Using drones to tackle ocean plastic pollution

Scientists are increasingly dependent on drone technology to protect some of the most fragile underwater ecosystems Scientists are increasingly dependent on drone technology to protect some of the most fragile underwater ecosystems

British Science Week will this year focus on the ocean and the significance of science and technology in combating harmful levels of plastic in our seas.

One focus will be the use of drones which are already at the forefront of environmental protection measures.

“Eventually we will be able to do much more than just survey our oceans but develop large scale, autonomous ocean cleaning vessels to combat the plastic menace,” said Robert Garbett, CEO of Drone Major Group.

Tackling plastic

According to the Plastic Pollution Coalition, by 2050 the world’s oceans will contain more plastic than fish by weight.

But it’s only in the last few years governments and corporations have started to come together to ramp up their efforts and face the problem head on.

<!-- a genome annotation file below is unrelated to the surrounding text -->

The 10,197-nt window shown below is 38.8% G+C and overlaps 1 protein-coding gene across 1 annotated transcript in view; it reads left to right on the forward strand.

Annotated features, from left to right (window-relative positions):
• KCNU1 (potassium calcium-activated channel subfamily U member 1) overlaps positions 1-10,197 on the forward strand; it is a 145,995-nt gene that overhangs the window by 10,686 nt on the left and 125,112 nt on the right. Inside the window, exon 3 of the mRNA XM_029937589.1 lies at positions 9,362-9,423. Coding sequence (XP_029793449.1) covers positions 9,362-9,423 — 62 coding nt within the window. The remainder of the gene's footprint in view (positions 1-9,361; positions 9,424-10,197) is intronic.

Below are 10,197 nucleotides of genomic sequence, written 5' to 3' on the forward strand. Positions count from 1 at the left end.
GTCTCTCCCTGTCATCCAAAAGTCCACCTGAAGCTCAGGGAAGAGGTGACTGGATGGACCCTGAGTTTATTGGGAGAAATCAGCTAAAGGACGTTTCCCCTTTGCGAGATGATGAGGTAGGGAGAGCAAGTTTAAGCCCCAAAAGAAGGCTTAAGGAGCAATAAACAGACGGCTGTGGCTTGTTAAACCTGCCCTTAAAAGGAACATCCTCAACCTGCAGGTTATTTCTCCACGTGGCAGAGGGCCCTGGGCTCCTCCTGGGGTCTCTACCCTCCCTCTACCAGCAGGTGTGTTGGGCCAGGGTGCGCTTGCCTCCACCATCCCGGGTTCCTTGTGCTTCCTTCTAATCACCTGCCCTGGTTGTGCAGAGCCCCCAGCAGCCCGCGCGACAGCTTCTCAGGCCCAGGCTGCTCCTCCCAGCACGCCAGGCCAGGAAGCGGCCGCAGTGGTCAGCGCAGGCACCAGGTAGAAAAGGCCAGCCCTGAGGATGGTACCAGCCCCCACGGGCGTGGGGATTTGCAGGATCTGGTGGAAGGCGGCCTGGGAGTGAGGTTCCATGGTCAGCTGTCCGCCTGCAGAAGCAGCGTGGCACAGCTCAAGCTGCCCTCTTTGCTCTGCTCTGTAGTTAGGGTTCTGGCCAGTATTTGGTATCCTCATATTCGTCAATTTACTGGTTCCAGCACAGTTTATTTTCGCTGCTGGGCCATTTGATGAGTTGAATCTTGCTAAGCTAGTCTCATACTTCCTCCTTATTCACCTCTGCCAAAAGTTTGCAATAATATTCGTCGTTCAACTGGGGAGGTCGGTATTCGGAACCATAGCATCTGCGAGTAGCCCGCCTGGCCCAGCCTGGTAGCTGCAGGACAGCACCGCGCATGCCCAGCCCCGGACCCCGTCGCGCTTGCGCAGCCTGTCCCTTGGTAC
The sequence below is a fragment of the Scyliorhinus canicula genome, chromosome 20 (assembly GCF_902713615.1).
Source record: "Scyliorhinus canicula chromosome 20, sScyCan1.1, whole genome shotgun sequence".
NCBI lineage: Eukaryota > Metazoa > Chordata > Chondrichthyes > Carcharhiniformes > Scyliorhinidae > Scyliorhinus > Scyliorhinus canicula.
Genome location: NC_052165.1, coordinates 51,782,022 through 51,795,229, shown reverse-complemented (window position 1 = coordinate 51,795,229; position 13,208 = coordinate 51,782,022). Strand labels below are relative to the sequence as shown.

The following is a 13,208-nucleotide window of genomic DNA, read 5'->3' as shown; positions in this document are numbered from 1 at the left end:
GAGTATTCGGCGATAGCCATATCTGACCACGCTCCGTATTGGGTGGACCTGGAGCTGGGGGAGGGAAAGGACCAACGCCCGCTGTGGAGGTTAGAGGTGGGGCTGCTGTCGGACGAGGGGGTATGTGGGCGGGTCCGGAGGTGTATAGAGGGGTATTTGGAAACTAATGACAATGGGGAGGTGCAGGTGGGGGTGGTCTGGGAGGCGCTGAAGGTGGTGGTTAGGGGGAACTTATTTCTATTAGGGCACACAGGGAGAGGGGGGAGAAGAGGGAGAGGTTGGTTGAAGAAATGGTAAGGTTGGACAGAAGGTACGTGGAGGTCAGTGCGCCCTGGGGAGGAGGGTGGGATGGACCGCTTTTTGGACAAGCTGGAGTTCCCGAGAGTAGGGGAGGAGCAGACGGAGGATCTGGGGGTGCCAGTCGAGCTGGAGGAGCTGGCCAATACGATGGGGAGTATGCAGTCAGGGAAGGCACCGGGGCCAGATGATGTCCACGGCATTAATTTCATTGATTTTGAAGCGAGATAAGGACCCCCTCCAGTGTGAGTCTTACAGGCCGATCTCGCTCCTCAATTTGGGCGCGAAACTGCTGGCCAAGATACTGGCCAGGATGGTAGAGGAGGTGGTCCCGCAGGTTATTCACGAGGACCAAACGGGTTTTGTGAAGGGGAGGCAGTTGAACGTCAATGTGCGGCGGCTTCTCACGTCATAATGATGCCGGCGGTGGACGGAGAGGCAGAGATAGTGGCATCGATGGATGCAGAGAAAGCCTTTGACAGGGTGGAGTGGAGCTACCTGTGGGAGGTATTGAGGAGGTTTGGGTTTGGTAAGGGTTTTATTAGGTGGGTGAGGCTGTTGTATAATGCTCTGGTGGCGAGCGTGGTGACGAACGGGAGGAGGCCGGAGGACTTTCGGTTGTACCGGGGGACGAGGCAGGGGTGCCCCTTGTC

Mr Garbett said that drones are very much on the front line of this war against plastic, with scientists increasingly dependent on this technology to protect some of the most fragile underwater ecosystems.

In particular, the flexibility and utility of the technology will transform the data collection process, providing scientists with a new means to accurately map and survey those areas most under threat from plastic contamination.

“Guided by satellites, it is likely that we will be able to accurately map the level of plastics in our oceans across the world, directing the autonomous vessels to the heart of the problem,” Mr Gabrbett added.

The Drone Major Group platform draws together 80% of the global drone industry, connecting professionals with manufacturers, suppliers, and service providers across the industry.

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By Anne-Marie Causer

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